And we will make it through when she leaves in two weeks to start a new life, at a college, with new friends, and new rhythms.

I’m embracing this relationship thing. This humanity thing. How changing our lives can be but our connections remain. God told us about new seasons, and to live in expectancy of them. In watching Jesus’ life, he had ever changing relationships. And still does.  One day you seek after Him, the next you fail to acknowledge him.

Humanity is about this, changing relationship thing. As our relationships transform, we are forced to as well. Sometimes I wonder if what we struggle with the most in the changing of ourselves. Wondering if we are strong enough, courageous enough to make it through.

That’s why we need a constant, a ‘never changing’. That’s why we need that thing that no matter what relationships come or go….

  • the marriage
  • the girlfriend who ditches you
  • the death of a parent
  • the sister who just wont’ talk to you
  • how she just doesn’t look at you the same anymore
  • how he just doesn’t want to be best friends with his mom
  • the business partner that betrays you
  • the daughter who leaves for college

He will be that  constant, the forever, unchanging…the timelessly faithful.  God knew this humanity he created would be always transforming, so He himself forever remains.  Be courageous, when everything changes, He is there.

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Why Cliques Don’t Disappear After High School

cluelessI hated high school. Dude, did I hate it. So much,  that the moment I discovered I could drop out, get my GED and go straight to college, I ran as fast as I could to sign up. I was an emotional mess and high school was daunting for me. My school educated approximately 3,600 students, 980 of which were in my future graduating class. I hated  feeling lost, I wasn’t challenged in my studies, and spent most of my time utterly confused.

What was hardest on me was the cliques. I was tall, awkward and to say I lacked confidence is a severe understatement. I constantly compared myself to other girls, tried my hardest to find my place, but I only found myself even more misplaced. The girls were ruthless, and loved only those who loved them. Those girls who were my friends in middle school found other places and spaces and boyfriends and activities. I simply roamed the halls, skipped classes, and felt alone.

Ironically, one of my favorite no-brainer movies is Mean Girls. It’s a story of a girl who moves to public education aftspartaner being homeschooled by her missionary parents in Africa. She discovers the hatred & the treachery of the realities of the clique. Oh and then there is Clueless…and of course our favorite SNL Skit with Will Ferrell….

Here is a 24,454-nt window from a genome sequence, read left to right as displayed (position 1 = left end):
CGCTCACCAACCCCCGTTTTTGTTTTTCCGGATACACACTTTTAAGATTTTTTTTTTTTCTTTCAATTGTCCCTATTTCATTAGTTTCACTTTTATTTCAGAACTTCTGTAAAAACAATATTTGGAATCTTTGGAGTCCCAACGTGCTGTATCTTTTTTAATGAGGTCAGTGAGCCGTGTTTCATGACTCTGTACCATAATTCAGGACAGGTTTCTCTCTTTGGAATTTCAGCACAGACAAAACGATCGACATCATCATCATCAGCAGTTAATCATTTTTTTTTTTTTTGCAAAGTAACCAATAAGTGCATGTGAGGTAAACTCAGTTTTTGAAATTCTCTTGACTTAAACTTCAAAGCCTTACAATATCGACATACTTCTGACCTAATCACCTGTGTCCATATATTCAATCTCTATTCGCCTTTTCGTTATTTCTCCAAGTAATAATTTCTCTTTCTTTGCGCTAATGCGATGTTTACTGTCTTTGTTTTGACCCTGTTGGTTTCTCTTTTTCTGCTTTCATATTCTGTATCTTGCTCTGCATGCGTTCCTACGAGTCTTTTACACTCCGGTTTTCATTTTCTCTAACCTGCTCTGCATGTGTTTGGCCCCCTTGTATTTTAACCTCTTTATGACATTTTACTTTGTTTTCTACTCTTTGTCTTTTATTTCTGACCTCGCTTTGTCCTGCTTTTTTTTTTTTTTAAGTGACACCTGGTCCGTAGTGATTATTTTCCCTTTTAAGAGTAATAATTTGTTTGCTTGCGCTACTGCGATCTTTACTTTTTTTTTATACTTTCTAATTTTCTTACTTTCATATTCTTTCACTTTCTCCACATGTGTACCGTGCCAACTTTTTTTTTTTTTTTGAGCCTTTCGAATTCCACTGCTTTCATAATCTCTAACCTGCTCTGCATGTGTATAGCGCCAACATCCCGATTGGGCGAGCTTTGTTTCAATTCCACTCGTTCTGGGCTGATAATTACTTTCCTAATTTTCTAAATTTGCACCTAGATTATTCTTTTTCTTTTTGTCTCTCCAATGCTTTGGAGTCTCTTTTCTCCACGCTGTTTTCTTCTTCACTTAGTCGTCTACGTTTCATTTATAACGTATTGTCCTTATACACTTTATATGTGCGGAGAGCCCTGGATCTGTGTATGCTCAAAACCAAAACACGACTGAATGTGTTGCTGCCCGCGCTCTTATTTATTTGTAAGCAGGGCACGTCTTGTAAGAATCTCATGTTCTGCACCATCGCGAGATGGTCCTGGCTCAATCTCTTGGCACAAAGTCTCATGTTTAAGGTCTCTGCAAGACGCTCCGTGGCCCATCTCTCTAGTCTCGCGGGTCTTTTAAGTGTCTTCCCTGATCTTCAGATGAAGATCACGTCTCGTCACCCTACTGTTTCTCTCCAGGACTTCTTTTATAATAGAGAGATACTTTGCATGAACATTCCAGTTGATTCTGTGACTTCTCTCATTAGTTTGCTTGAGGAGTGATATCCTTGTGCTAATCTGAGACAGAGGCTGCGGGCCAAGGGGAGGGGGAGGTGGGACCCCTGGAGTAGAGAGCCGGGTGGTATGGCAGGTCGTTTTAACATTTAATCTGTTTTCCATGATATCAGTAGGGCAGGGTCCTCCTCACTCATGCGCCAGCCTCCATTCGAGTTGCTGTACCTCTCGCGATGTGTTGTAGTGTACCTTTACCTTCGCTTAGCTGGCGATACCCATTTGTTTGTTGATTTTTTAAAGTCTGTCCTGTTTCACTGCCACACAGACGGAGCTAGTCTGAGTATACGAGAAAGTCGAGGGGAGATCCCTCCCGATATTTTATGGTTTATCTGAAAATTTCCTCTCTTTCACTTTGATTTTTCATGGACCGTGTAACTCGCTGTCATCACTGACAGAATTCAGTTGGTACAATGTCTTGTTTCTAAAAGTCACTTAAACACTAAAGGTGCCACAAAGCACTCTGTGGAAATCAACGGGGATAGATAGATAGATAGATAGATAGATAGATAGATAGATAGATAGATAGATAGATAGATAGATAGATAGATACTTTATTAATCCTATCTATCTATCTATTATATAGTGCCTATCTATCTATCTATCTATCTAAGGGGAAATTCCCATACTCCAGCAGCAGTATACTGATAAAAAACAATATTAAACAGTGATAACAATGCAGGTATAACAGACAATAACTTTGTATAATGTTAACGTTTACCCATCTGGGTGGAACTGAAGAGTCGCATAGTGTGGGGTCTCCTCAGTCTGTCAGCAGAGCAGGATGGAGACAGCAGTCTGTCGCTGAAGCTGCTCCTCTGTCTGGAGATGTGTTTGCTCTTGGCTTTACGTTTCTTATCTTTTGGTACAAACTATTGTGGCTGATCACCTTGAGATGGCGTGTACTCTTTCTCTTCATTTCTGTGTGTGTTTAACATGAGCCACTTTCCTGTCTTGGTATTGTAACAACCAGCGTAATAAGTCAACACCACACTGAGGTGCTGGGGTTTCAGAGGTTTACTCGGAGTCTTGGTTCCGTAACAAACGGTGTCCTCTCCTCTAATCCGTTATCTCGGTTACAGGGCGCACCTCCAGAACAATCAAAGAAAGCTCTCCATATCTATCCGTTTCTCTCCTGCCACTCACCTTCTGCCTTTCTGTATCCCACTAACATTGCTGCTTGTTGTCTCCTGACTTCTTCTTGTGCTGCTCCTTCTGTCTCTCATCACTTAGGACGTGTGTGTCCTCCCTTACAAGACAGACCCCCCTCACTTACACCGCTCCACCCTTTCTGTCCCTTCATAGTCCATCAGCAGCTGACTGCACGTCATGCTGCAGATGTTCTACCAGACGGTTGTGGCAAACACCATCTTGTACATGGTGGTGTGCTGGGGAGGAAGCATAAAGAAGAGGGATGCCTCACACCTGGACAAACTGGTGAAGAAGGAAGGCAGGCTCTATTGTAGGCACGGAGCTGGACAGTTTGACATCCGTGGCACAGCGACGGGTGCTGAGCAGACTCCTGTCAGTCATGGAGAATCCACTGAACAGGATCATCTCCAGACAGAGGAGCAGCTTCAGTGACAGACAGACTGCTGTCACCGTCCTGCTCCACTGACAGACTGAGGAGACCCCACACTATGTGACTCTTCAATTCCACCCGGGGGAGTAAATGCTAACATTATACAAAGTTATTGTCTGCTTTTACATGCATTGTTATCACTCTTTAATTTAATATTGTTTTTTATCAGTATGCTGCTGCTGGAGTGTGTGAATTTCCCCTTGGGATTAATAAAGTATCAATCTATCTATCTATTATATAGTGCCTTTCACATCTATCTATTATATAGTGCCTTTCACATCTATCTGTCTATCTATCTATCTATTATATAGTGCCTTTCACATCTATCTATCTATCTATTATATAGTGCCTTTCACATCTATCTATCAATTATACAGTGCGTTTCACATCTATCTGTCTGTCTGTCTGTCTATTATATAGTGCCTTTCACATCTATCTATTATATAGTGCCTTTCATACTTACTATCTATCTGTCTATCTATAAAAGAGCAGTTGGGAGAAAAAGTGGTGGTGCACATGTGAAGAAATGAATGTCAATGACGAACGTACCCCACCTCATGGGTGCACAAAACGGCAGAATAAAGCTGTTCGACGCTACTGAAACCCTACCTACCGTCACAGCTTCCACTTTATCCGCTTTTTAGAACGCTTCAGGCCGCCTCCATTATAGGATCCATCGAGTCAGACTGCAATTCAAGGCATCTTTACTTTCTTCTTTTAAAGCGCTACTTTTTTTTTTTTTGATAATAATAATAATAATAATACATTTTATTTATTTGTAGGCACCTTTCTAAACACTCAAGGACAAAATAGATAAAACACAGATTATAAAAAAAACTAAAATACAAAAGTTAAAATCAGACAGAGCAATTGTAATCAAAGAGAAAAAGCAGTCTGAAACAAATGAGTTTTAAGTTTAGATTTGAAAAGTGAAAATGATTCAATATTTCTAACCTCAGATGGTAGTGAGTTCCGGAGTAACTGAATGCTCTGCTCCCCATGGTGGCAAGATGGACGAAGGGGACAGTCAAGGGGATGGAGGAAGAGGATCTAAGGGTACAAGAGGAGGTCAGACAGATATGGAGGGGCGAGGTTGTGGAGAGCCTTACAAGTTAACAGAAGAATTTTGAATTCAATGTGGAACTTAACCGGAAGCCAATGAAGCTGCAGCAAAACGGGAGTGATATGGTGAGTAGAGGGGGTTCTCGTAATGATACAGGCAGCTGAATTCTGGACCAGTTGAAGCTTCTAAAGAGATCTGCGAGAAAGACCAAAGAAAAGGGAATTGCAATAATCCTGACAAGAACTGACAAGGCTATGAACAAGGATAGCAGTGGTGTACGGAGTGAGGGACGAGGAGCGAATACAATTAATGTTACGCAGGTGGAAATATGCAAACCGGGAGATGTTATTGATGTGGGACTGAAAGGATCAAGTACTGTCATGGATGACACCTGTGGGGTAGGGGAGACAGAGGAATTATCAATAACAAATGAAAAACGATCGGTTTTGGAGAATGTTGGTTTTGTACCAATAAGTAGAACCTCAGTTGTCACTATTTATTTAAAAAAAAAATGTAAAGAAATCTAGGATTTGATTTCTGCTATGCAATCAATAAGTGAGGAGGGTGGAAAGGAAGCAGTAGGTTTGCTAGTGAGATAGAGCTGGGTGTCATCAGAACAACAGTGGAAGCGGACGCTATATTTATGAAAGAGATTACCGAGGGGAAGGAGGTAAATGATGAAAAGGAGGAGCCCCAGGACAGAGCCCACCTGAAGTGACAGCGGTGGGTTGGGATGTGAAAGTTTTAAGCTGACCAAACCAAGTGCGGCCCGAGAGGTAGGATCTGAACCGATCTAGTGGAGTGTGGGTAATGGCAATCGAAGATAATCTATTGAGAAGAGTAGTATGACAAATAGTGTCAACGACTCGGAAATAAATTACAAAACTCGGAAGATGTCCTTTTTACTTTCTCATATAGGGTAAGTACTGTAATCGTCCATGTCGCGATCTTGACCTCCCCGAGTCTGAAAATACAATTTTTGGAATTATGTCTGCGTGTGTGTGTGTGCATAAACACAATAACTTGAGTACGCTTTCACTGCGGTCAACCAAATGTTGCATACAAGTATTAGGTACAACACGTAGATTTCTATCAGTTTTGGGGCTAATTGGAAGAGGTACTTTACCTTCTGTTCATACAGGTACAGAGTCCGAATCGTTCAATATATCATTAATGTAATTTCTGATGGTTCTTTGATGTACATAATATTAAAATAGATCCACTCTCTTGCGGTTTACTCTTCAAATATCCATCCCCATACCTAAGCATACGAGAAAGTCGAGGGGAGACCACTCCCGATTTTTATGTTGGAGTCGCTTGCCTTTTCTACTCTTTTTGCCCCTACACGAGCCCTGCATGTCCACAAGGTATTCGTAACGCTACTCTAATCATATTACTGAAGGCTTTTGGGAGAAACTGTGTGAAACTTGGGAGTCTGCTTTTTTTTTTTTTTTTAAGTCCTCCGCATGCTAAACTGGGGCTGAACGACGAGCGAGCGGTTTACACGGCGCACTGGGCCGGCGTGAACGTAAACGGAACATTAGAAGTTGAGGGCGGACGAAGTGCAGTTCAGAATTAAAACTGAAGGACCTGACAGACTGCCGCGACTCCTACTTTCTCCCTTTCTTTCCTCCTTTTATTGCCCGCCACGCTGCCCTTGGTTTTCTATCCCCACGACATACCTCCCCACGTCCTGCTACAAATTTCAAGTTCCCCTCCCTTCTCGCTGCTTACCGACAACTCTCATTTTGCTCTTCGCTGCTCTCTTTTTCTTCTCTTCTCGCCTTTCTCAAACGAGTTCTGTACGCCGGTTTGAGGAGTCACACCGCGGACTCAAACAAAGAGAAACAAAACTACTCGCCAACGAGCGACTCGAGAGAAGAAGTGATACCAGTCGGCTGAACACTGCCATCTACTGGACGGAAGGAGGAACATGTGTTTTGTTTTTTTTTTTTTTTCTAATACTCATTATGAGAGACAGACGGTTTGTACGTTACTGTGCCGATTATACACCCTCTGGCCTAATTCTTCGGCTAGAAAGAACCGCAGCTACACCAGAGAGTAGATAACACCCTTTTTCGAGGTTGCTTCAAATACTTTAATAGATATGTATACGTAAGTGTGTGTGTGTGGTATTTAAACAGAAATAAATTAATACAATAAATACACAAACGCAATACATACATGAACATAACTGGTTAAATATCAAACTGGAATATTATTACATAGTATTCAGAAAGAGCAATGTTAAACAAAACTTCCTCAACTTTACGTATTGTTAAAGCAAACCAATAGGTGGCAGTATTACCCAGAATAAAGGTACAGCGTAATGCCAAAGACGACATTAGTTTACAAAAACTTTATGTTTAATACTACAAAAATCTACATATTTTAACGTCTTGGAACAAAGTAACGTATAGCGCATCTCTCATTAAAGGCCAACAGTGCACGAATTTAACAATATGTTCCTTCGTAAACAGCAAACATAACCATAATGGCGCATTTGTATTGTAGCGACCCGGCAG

And then there is the Breakfast Club. The absolute quintessential high school movie about cliques, and how at the end of the day…the end of a day at Saturday detention, we are all pretty much the same. This whole idea of exclusion is a universal struggle among all people. I felt like the poster child.

High school was tough and I thought by escaping the hallways, I would escape what I hated the most about them.  One of my Besties and I have had several conversations in the last few weeks about how our problems follow us no matter which state we attempt to escape to….or which school we try and ditch, or job we quit. I remember my first job in corporate America. I discovered rather quickly that high schoomean girlsl antics don’t go away after high school, they simply follow us. The haunting of the clique just seems to never go away…not even in the church.

It’s interesting to me how the entire ministry of Jesus was centered around abolishing the cliques, destroying the idea of exclusivity and challenging people to open their hearts to the least, the confused, the emotional mess. In the Kingdom of God, everyone has a place and it is one of honor. Yet within the Christian community, I witness these groups of people that sometimes seem impenetrable. The same women attend the same Bible studies, the same recovery people attend their groups. There are those who belong to this small group and those who belong to that volunteer group. And everyone has the same group of people they say hi to every week. We tend to only talk to those select neighbors, and those select friends. Seems we have missed the point completely!